Title: Invariant and selective representations with applications to visual cortex
6 March 2017, 11h00, room Y506 (Byron building)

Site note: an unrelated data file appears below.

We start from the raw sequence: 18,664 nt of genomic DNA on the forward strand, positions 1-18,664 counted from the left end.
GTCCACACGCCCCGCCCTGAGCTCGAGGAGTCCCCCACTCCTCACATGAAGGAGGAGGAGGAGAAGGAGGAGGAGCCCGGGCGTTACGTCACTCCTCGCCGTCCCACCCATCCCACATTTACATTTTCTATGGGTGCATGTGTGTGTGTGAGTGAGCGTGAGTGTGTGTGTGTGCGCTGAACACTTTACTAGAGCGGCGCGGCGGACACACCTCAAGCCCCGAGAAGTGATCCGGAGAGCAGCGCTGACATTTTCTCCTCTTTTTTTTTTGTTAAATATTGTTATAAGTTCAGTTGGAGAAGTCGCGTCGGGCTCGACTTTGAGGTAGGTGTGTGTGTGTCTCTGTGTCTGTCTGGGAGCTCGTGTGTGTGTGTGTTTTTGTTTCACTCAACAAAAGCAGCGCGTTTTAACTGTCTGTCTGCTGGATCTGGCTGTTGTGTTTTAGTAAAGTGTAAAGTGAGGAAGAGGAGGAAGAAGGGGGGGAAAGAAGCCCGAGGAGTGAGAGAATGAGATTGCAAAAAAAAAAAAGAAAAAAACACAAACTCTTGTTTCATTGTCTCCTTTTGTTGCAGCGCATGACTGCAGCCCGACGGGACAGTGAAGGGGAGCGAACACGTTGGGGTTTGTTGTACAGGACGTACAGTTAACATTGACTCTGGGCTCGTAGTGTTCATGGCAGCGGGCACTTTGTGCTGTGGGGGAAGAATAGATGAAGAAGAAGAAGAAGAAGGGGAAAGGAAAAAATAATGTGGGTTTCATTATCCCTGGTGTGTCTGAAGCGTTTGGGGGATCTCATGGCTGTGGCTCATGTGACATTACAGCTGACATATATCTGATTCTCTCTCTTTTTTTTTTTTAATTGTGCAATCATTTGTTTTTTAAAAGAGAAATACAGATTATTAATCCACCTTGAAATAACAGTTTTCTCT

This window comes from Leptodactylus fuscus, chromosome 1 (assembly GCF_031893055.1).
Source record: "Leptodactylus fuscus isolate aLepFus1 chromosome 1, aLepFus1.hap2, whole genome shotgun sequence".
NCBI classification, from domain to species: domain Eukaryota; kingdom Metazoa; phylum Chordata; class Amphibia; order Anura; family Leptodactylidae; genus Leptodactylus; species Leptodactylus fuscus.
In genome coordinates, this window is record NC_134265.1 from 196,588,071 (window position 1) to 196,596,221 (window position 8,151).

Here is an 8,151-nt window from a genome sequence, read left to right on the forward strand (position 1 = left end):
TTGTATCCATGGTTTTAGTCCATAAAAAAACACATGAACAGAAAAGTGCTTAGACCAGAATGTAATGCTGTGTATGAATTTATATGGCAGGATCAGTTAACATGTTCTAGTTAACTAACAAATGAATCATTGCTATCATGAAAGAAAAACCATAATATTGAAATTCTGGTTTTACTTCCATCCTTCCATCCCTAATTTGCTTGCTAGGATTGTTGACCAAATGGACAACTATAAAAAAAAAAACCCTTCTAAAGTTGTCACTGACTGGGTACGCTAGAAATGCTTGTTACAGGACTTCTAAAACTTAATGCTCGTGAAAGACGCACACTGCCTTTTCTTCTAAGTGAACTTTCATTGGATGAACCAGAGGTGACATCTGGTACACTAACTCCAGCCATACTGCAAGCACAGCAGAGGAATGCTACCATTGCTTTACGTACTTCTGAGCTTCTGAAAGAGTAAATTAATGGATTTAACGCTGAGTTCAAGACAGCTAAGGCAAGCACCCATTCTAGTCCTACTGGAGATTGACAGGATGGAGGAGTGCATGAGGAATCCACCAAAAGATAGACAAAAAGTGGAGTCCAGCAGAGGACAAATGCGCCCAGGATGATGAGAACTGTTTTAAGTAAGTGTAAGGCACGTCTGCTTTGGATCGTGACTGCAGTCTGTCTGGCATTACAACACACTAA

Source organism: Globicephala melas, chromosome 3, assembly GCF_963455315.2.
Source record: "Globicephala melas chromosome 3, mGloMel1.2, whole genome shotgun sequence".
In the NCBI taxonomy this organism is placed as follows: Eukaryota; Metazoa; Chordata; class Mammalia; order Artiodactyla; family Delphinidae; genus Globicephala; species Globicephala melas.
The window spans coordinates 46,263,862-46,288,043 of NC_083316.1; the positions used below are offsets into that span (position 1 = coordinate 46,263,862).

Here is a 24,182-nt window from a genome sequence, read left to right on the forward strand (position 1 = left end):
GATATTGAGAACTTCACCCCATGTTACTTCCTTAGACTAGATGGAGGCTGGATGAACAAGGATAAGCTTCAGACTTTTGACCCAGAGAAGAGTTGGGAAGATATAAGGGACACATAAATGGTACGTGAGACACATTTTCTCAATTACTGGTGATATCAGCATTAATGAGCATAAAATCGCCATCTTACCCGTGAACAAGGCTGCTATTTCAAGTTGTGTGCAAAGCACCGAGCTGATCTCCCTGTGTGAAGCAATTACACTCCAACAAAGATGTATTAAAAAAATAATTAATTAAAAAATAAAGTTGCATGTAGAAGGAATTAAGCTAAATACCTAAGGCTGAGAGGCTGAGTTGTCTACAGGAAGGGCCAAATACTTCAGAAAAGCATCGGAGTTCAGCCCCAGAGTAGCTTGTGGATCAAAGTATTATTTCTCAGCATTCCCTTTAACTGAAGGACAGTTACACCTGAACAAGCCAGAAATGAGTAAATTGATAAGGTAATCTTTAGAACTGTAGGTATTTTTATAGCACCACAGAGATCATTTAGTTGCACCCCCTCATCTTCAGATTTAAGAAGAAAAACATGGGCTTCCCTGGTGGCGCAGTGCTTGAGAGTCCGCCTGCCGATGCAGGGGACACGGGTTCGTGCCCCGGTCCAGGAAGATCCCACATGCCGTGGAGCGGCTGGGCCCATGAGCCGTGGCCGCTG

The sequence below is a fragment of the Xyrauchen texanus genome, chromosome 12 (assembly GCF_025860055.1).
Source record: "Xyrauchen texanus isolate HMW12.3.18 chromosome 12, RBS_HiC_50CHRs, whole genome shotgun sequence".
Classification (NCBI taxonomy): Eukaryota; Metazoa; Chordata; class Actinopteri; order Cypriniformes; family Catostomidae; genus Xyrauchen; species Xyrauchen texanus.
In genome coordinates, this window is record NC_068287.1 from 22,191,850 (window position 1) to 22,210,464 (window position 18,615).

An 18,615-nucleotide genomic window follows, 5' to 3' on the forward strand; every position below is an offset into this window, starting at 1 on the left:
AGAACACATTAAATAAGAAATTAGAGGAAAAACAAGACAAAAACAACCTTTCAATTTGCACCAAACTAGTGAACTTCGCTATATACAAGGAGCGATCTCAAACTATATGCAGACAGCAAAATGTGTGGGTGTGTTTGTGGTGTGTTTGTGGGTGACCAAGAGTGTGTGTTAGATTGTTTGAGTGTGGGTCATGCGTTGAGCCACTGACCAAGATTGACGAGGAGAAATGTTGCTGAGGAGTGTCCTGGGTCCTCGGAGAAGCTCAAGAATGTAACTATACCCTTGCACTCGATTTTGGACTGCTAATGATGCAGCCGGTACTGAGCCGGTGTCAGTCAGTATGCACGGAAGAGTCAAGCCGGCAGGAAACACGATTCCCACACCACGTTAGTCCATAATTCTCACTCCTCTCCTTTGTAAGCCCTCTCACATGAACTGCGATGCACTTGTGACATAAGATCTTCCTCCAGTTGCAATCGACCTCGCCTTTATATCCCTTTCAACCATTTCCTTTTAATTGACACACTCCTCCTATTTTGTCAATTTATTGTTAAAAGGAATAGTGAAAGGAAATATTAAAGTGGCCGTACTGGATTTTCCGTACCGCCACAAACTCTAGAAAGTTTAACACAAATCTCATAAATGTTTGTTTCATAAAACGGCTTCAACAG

The present phase of Machine Learning is characterized by supervised learning algorithms relying on large sets of labeled examples. The next phase is likely to focus on algorithms capable of learning from very few labeled examples, like humans seem able to do. We propose an approach to this problem and describe the underlying theory, based on the unsupervised, automatic learning of a “good” representation for supervised learning, characterized by small sample complexity. We use this theoretical framework to model the feedforward part of the primary visual cortex showing how neurons can implement an image representation, invariant to group transformations of the same object but at the same time selective to different objects. Moreover we show how some aspects of the neuroscience of visual recognition find a natural explanation in this context, in particular Gabor like filters in the early stage of visual computation, class specific tuned modules in the brain (e.g. those specialized in the detection of faces) and mirror symmetric tuned cells in the face module of the monkey cortex.